Molly CahillSeptember 29, 2020
Organizers gather at table at state capitol in support of California hospitality workers. Photo courtesy of Unite Here Local 11.

Frank Santos worked as a chef at a banquet kitchen in Los Angeles for seven years before his employer fired all of its approximately 1,000 employees when the coronavirus lockdown began in California. On Sept. 22, he was in Sacramento with Unite Here Local 11, calling for Gov. Gavin Newsom to sign AB 3216 into law. The bill promises dismissed workers a right of recall and retention for hospitality workers who have been affected by Covid-19. After layoffs and terminations in March, workers have been left with no guarantee that they can return to jobs many have had for decades.

In Sacramento, Unite Here Local 11, the L.A. chapter of an international labor union that supports over 30,000 hospitality workers in Southern California and Arizona, led a caravan to the capitol to meet with Mr. Newsom and present him with a letter asking for his support. The workers plan to hold vigil until the governor meets with them or signs AB 3216 into law.

Mr. Santos said that he has struggled to obtain necessary medications since he was fired. His future is uncertain. “I’m 62 years old,” he said. “What can I do now? How can I finish my working time before retirement?”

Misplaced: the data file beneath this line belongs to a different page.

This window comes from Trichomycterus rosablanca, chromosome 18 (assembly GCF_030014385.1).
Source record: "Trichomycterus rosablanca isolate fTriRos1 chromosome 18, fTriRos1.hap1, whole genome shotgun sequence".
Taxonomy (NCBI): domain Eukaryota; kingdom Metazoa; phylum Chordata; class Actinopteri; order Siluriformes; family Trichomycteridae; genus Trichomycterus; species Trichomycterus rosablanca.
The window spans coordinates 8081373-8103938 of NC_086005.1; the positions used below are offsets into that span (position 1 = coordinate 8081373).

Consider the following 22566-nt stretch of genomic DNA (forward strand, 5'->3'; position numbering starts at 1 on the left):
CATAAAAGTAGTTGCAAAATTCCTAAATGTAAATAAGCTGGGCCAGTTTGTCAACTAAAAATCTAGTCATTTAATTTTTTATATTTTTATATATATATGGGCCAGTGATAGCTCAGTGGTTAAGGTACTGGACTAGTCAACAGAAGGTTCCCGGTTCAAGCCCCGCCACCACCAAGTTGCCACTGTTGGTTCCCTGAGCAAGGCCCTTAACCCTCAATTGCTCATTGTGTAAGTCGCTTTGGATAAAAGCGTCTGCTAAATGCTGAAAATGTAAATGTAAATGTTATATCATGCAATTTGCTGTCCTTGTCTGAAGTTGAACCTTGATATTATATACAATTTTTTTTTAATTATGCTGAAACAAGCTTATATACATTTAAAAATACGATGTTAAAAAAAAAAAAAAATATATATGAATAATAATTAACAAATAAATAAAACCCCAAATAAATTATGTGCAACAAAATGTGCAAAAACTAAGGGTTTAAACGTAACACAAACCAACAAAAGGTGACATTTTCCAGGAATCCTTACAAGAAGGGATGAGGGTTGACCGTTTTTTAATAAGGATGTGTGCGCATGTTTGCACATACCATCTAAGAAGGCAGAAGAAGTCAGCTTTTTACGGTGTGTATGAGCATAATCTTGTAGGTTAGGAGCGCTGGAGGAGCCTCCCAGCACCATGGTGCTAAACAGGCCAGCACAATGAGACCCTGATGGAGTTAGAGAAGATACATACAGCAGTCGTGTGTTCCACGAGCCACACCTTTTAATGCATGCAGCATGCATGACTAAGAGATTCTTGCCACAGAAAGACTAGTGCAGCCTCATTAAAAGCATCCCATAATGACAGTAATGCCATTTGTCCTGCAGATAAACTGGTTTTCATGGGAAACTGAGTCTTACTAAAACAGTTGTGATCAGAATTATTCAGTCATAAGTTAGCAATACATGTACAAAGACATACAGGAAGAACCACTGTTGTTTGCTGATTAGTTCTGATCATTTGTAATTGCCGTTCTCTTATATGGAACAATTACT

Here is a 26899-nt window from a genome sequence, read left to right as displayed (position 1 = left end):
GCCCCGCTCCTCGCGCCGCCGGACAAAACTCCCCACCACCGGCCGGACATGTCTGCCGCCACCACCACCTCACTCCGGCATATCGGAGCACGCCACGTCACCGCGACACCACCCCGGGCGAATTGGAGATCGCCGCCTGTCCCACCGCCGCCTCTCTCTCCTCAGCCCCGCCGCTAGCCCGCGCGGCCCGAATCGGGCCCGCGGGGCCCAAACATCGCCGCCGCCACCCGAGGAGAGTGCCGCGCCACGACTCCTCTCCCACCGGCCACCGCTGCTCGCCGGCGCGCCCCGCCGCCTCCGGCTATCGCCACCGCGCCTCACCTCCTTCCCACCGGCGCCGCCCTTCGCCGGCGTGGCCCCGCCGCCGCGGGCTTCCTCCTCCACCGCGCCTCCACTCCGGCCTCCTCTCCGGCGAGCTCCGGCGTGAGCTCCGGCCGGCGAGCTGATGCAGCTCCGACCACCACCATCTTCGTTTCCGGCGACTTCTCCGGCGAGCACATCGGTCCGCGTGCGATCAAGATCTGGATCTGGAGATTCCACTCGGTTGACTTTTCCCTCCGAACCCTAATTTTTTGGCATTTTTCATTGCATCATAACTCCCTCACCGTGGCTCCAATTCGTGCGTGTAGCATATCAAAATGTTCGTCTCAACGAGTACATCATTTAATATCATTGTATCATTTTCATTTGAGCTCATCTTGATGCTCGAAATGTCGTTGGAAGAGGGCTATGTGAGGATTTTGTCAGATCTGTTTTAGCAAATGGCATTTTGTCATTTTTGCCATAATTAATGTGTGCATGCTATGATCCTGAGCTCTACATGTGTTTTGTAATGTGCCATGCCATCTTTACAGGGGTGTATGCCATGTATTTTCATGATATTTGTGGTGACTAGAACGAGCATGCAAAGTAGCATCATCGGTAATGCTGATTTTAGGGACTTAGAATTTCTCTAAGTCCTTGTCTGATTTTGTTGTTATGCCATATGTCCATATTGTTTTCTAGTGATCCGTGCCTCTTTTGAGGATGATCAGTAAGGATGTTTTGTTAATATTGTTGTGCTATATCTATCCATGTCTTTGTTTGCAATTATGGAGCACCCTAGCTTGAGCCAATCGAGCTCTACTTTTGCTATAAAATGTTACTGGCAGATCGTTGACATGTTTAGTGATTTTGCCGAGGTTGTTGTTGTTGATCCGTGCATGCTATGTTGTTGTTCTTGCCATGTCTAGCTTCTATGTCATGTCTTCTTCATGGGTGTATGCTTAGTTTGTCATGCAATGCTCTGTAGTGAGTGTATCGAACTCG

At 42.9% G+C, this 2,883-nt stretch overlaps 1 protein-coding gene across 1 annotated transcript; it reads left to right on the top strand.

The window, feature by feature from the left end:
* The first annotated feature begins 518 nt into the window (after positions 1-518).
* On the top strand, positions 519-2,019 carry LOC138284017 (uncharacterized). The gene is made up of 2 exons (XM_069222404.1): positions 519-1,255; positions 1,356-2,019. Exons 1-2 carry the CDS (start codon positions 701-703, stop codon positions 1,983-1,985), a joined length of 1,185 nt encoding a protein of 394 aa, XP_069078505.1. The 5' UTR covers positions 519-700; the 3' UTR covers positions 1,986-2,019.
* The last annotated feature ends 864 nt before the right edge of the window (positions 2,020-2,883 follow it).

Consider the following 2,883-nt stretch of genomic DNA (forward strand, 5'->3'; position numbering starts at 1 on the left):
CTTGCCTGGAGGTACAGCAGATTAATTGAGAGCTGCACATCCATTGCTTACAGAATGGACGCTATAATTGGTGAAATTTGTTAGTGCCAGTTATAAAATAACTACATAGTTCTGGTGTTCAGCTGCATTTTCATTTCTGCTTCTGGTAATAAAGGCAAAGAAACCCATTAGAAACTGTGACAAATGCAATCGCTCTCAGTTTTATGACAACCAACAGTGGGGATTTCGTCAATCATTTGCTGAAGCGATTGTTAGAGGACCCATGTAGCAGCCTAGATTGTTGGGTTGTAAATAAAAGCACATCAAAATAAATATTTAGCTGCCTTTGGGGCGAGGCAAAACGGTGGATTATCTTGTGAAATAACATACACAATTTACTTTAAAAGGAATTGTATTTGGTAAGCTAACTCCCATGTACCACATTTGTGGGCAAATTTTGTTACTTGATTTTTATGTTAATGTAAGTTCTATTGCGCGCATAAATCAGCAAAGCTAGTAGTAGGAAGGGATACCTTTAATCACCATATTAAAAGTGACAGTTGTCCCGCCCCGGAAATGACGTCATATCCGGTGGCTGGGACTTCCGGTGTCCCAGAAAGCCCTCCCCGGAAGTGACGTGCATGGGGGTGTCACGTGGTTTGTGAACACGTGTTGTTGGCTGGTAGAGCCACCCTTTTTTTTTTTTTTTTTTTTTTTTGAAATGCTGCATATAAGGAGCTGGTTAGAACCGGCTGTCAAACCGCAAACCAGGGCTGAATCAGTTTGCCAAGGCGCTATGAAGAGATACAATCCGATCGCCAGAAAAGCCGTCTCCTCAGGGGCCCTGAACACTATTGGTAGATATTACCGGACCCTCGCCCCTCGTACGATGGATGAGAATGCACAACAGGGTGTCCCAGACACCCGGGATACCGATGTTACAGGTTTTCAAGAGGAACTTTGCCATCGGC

According to the Jesuit statement, both health disparities and the economic devastation of the pandemic have uniquely affected lower-income workers, people of color and immigrant people.

Like many others, Mr. Santos suspects the motives of companies that quickly fired employees with no guarantee of return when the crisis hit. “Some companies, we think, are using this to get people out of work, so then they can [replace them with] cheap labor,” he said. The resort where he previously worked recently reopened and brought some employees back, those with the least seniority and lowest wages. AB 3216 would mitigate problems like this one.

“The law would mean that people with the most seniority would be able to return to their jobs, which should be a good situation for the companies because experienced people would be taking on work,” Mr. Santos explained. “And it would be good for us because I think it’s fair that people with the most seniority would be the first to start working again.”

Even as Mr. Santos shares his story, he is keenly aware of the many others who are struggling because of the pandemic and job loss. “It’s a really, really bad situation that I have, and it’s the same situation that a lot of people I know have,” he said.

On Sept. 24, over 50 members of the Jesuits West province released a letter calling for Mr. Newsom to sign AB 3216. The bill has already been passed by California state senators and assembly members.

According to the Jesuit statement, both health disparities and the economic devastation of the pandemic have uniquely affected lower-income workers, people of color and immigrant people. The letter also argues that the hospitality workers from these communities “were the most vulnerable and the first to be laid off because they labor in the places where Covid spreads most easily.”